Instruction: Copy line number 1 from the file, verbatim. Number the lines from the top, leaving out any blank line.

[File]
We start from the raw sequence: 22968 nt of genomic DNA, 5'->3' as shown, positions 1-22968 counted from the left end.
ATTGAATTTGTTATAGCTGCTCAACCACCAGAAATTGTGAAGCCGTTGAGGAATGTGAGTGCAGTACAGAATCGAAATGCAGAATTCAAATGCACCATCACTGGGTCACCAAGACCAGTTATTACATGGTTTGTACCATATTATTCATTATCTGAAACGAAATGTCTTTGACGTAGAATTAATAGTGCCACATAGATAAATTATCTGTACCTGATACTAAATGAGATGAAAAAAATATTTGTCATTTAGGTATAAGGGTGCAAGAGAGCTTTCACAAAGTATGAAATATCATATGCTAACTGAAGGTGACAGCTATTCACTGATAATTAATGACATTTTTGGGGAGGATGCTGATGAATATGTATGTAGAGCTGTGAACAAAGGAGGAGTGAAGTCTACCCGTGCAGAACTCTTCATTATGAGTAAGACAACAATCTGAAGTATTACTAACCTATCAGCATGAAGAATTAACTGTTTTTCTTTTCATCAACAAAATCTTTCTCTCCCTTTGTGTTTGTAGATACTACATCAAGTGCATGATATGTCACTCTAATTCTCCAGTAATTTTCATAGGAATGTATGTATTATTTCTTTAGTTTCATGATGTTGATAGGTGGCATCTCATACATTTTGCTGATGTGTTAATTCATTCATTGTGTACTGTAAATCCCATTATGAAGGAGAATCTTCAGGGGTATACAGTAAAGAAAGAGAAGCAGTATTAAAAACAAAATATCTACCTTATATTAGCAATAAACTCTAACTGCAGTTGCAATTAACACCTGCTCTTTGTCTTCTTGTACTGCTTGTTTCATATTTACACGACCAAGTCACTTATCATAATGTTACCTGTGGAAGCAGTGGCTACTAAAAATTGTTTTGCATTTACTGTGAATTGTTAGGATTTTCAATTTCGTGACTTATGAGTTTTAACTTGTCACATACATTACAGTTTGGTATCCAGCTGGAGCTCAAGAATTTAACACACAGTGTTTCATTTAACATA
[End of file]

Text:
We start from the raw sequence: 22968 nt of genomic DNA, 5'->3' as shown, positions 1-22968 counted from the left end.